14. “I don’t know if you have access to this where you live, but I do ‘click and collect’ at the large store. That means I buy online and they load up my car. I don’t even have to exit the vehicle. For other items, or one-offs, I tend to frequent local shops which are smaller and tend to be quite accommodating. When they get to know you they will generally go the extra mile to help you shop.”

15. “I use my husband’s office chair and sit while I cook. It also has wheels so I can just push myself around the tile floor in the kitchen.”

16. “Meal planning: On Sundays, I try to plan out menus for the week, based on what I have on hand. From that, I can make a short grocery list and minimize my time and energy there.”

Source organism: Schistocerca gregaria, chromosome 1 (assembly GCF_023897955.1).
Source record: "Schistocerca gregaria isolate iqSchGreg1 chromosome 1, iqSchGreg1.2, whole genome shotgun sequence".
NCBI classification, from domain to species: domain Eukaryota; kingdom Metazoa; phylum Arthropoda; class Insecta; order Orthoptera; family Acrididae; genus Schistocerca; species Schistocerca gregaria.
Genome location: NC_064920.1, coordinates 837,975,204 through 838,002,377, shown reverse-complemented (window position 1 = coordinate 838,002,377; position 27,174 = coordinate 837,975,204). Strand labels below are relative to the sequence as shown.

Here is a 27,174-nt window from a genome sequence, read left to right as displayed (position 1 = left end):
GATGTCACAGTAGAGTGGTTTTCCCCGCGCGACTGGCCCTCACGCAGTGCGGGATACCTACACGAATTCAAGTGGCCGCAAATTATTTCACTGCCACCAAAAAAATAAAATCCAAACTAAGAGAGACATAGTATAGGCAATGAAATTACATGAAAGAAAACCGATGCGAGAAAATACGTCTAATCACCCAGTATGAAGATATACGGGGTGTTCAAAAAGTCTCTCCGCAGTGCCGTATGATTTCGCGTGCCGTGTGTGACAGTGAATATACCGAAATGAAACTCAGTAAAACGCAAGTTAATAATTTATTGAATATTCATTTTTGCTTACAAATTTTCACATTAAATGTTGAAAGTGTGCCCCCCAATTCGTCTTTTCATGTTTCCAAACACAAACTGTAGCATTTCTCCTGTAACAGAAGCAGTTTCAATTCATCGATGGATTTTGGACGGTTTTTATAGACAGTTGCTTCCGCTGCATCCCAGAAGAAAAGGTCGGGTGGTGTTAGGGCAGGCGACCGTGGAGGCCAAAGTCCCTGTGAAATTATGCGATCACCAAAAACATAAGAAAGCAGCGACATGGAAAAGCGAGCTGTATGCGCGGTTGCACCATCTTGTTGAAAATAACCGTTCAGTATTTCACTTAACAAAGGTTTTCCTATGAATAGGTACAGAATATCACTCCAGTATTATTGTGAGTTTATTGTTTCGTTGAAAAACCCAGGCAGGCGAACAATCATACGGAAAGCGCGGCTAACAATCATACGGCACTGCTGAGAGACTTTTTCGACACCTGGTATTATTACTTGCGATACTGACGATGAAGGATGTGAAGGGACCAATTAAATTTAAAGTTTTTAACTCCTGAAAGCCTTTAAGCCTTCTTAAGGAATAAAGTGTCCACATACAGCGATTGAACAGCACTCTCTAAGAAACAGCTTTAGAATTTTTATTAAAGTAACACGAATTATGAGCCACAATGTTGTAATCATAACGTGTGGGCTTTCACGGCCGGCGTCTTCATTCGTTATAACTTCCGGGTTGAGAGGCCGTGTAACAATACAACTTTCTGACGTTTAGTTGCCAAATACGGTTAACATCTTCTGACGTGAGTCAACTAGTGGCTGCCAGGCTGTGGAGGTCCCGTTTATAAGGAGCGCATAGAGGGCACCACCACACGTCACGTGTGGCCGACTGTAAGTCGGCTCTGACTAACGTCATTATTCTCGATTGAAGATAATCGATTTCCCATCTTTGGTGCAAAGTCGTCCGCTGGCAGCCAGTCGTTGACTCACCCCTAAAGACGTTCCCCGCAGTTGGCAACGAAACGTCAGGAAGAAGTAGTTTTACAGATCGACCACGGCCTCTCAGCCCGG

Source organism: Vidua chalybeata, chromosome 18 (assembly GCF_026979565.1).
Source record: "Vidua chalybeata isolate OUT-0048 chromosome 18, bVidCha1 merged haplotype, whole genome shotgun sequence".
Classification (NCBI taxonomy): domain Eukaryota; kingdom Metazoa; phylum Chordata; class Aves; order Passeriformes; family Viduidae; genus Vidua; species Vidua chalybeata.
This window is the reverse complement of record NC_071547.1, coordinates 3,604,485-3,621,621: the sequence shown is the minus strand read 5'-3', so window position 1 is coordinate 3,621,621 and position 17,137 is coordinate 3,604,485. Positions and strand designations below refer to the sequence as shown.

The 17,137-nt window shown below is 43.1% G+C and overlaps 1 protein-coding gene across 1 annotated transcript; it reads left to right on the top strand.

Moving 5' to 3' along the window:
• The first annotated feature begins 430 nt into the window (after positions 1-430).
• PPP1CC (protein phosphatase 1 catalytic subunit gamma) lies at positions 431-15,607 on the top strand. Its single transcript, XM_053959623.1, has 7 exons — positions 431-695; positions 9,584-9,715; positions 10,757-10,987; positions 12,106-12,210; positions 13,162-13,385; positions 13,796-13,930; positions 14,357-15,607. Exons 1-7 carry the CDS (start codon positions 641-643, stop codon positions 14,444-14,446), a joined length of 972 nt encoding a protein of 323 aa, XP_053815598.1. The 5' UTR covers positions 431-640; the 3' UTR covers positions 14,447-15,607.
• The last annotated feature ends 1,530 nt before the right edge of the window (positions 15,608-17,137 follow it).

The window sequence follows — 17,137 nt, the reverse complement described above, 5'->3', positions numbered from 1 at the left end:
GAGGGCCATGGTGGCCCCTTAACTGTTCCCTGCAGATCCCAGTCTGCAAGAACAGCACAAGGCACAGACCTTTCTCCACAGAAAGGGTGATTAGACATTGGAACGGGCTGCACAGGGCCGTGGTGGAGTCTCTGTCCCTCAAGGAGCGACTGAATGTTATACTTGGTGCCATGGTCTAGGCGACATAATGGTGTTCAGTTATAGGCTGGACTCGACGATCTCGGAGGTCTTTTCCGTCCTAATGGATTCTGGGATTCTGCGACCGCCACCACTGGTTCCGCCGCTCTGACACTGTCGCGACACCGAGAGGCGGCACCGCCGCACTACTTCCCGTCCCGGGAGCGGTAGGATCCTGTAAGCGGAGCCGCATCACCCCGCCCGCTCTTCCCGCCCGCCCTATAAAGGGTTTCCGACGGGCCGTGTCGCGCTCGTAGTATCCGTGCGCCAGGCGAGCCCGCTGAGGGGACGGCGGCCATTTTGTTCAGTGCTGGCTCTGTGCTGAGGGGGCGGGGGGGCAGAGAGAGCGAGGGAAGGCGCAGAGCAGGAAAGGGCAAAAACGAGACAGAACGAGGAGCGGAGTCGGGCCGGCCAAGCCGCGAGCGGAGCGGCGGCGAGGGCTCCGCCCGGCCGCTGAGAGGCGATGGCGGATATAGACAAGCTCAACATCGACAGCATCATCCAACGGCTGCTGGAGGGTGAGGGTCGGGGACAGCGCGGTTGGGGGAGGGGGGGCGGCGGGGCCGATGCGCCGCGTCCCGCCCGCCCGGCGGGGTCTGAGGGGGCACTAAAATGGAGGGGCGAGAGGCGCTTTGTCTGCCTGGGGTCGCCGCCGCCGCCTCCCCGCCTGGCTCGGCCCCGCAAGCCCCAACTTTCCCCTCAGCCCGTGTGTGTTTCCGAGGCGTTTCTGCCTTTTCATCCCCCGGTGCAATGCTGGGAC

17. “First, I buy my groceries to be delivered – skips one of the hardest steps in food prep! Then, I try to purchase things I can either heat quickly or ones that can be put in the oven for a long time. I can’t babysit the stove/oven so anything complicated or high maintenance is out. But, between that and my weekly produce delivery I can feed myself in a pretty healthy and low-maintenance way.”

18. “Prepping my food at a table where I can sit down. I’m able to chop, peel, etc. without being in pain.”

19. “Meal delivery services have changed my life for the better. You don’t have to go to the grocery store because the ingredients are shipped directly to your door. This is really helps me get through the week.”

20. “If I need help during meal prep or cooking, I ask for it and feel no guilt. I struggled with that for a while because cooking has always been primarily my responsibility, but I can no longer do it all by myself whether because my hands are too swollen and achy or my feet hurt so bad I can’t stand on them.”